…but is forced to rule wrongly.
The SEIU sued University of Pittsburgh Medical Center, alleging “unfair” labor practices in that, claimed the union, UPMC management interfered with employees’ right to organize. In connection with that suit, the NLRB issued three subpoenas demanding “highly confidential and proprietary information” be released from UPMC to the union.
Federal District Judge Arthur Schwab found the NLRB’s subpoenas, among other things, over broad and unfocused, and so illegitimate. He also found the subpoenas fundamentally irrelevant to the underlying case (which itself would have rendered the subpoenas inappropriate). He went further. In noting that the NLRB itself made no serious effort to argue the relevance of its subpoenas, he wrote [emphasis added]
The Court does not see how these requests have any legitimate relationship or relevance to the underlying alleged unfair labor practices; instead, the requests seek highly confidential and proprietary information…and, the requests seek information that a union would not be entitled to receive as part of a normal organization effort. Indeed, the scope and nature of the requests, coupled with the NLRB’s efforts to obtain said documents for, and on behalf of, the SEIU, arguably moves the NLRB from its investigatory function and enforcer of federal labor law, to serving as the litigation arm of the Union, and a co-participant in the ongoing organization effort of the Union.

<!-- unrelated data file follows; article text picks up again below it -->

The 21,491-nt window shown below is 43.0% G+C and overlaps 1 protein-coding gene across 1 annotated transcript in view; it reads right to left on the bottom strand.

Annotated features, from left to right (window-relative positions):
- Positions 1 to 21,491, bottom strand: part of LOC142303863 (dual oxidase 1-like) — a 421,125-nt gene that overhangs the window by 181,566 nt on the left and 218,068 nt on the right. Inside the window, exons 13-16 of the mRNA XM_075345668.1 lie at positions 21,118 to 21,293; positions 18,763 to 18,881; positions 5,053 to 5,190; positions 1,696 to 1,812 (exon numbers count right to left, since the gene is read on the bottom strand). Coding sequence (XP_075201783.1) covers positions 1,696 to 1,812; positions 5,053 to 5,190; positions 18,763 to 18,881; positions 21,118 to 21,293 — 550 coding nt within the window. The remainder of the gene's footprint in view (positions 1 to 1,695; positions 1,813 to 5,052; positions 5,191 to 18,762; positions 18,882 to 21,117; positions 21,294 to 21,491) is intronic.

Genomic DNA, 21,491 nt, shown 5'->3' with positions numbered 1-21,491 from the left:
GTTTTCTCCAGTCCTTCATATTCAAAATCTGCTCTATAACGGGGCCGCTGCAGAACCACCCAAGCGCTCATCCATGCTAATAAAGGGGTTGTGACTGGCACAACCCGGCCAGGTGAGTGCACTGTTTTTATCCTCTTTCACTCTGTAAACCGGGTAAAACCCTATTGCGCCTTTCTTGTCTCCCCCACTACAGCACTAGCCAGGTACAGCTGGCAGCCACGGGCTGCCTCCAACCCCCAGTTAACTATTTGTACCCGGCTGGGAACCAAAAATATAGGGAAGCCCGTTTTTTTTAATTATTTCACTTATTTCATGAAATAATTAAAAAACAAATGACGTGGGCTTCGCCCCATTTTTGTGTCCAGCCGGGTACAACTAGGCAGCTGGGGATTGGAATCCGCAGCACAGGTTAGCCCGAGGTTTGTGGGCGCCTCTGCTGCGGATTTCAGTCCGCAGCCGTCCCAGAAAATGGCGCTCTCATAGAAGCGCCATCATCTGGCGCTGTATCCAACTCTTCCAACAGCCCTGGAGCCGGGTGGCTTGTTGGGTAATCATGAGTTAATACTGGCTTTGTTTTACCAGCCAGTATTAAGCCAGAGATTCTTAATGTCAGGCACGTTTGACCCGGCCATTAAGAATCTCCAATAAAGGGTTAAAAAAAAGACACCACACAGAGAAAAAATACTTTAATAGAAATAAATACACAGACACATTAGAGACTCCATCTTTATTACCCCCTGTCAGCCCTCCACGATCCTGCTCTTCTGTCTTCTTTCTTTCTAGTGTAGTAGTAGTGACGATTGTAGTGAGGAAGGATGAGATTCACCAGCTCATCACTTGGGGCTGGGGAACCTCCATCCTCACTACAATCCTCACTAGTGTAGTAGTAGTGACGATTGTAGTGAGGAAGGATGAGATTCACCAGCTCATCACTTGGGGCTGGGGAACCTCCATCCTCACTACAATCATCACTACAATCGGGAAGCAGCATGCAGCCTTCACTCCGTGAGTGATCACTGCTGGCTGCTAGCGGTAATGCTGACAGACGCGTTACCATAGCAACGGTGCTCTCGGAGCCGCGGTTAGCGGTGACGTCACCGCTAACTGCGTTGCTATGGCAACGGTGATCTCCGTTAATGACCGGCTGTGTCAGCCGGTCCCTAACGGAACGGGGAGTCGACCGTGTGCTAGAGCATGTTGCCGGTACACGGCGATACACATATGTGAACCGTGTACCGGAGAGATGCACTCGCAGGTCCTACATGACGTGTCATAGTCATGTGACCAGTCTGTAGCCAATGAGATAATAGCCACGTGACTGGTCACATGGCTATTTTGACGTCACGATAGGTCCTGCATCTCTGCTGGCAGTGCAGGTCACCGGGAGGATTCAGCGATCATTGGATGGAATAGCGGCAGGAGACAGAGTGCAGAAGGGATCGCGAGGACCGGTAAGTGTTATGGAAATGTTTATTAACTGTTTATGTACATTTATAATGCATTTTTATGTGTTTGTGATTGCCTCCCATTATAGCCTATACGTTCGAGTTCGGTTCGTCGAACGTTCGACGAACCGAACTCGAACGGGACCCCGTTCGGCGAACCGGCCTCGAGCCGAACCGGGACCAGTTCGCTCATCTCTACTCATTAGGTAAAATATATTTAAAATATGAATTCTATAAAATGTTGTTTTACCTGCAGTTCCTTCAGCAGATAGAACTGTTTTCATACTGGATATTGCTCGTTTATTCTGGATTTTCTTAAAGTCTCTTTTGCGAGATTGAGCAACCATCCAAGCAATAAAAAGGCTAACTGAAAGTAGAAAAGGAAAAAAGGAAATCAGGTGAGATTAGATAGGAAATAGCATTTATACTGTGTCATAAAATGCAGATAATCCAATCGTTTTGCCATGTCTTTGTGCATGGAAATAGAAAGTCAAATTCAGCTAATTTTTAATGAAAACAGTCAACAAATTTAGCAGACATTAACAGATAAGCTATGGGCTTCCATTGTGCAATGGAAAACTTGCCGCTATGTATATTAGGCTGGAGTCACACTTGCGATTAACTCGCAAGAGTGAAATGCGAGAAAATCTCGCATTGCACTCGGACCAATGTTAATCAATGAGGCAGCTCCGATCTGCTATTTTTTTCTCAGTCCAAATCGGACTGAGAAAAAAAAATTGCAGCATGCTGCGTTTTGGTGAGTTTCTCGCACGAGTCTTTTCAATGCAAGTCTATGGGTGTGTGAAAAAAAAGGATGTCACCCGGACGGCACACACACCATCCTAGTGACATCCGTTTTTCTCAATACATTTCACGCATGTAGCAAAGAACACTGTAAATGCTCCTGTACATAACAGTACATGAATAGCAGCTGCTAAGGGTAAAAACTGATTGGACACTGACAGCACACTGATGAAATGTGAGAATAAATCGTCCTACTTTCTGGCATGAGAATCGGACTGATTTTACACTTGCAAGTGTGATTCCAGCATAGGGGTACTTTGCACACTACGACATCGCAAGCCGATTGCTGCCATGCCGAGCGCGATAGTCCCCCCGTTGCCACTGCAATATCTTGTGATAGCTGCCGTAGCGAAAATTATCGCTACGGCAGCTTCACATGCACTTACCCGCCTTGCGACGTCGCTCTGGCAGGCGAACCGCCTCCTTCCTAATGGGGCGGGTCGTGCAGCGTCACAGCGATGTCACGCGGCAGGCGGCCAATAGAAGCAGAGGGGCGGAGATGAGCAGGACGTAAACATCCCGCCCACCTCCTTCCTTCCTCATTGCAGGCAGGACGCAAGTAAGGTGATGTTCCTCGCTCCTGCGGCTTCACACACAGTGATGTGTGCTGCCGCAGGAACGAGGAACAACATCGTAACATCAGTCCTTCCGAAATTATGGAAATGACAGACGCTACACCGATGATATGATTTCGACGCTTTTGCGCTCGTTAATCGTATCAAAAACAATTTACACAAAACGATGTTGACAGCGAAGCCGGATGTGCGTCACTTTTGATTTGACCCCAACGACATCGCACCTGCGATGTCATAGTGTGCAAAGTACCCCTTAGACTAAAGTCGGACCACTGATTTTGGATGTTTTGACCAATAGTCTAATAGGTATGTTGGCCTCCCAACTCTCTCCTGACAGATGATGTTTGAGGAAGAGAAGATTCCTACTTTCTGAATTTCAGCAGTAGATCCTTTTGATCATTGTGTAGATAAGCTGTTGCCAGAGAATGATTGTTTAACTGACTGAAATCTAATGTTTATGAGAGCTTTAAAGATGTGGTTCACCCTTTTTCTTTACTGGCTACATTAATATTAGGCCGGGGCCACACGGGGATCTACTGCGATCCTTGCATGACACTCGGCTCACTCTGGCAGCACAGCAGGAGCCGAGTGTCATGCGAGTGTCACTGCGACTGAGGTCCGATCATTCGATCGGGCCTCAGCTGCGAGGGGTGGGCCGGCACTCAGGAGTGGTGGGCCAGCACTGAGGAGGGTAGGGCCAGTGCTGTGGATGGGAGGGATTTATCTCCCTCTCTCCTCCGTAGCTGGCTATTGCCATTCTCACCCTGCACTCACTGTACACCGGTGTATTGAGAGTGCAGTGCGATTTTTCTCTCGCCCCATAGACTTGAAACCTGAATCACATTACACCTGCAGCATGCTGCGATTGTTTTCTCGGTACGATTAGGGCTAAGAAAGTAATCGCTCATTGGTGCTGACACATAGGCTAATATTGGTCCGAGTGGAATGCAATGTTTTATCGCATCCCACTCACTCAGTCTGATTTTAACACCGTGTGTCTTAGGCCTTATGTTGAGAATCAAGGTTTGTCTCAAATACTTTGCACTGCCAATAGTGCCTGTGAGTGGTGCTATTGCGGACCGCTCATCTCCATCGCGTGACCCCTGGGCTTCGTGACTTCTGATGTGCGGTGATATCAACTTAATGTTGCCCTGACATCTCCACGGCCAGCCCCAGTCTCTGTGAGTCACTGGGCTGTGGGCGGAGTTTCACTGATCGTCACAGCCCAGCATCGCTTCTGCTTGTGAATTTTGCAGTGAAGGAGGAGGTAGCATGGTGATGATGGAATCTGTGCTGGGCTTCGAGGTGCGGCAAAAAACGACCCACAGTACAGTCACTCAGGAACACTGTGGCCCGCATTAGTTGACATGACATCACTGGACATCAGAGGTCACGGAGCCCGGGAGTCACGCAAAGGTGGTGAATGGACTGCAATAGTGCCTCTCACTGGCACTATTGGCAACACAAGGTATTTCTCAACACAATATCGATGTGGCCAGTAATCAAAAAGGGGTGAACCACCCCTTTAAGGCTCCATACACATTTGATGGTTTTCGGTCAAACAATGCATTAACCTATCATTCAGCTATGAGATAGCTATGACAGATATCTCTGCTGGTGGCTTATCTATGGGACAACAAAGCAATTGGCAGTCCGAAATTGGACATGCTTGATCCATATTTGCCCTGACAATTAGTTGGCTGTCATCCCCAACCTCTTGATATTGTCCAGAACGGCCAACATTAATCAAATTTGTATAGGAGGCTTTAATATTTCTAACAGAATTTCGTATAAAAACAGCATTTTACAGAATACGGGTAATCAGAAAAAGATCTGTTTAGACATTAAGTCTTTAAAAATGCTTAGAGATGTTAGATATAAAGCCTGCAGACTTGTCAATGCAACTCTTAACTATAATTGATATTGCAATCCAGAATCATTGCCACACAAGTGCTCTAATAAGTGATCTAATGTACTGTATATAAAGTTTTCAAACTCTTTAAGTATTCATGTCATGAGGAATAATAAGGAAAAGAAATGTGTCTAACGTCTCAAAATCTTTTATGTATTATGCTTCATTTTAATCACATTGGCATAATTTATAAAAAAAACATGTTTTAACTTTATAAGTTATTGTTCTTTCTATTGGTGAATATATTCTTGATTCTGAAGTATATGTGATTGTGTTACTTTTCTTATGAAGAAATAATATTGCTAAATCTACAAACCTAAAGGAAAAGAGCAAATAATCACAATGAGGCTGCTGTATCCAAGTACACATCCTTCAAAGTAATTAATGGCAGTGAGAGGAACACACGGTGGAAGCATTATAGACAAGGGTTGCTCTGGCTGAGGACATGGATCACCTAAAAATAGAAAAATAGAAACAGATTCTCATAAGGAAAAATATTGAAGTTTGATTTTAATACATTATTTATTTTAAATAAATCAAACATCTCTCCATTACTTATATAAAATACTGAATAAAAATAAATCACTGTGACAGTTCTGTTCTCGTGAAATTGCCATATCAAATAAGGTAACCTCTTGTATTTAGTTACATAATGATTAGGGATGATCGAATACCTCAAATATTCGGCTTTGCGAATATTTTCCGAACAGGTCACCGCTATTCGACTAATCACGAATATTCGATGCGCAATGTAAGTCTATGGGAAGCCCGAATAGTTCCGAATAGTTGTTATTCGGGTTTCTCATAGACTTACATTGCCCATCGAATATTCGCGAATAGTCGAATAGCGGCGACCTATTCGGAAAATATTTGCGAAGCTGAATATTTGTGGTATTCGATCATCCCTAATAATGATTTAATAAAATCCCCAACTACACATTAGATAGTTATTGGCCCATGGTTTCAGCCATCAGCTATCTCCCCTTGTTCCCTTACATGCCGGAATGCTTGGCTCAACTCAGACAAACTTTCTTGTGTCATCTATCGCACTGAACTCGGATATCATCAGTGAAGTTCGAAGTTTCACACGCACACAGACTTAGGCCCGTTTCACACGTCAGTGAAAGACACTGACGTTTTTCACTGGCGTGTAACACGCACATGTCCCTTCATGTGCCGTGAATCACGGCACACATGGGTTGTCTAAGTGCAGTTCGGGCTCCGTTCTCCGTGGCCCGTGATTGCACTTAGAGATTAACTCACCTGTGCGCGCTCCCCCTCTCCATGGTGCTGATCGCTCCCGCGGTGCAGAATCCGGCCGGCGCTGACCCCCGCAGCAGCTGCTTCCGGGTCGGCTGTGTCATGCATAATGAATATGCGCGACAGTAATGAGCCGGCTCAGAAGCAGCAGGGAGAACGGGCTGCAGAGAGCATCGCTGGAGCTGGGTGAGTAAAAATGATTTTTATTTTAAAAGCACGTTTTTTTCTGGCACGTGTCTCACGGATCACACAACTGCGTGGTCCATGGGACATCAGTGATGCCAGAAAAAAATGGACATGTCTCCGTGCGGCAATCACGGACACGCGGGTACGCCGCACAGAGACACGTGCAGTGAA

But he was forced to the wrong outcome and to uphold the subpoenas; although he stayed his upholding pending appeal.
However, the practical effect of case law as to enforcement of subpoenas of federal government agencies is that this Court is constrained to essentially “rubber stamp” the enforcement of the Subpoenas at hand.
The Third Circuit, the appellate court for Schwab’s district, can overrule Schwab and strike down the subpoenas. The appellate level is the normal place where Federal agency subpoenas get struck. Schwab also, though, has given the Third an out.
If the practical effect of this legal predicament is to be altered, it is not the District Court’s role to do so, but the role of the appellate court. The Court is at a loss of how to adequately address the above issues of whether the matter under investigation serves legitimate purposes, whether the inquiry is relevant to that purpose, and not unduly broad or burdensome, while still conforming to the extremely narrow and limited nature of the proceedings at hand. If the United States Court of Appeals for the Third Circuit finds that the District Court has the authority to conduct a meaningful and/or thorough review of the three (3) Subpoena[s] at issue here, the Court is prepared to do so.
Schwab’s opinion can be read here.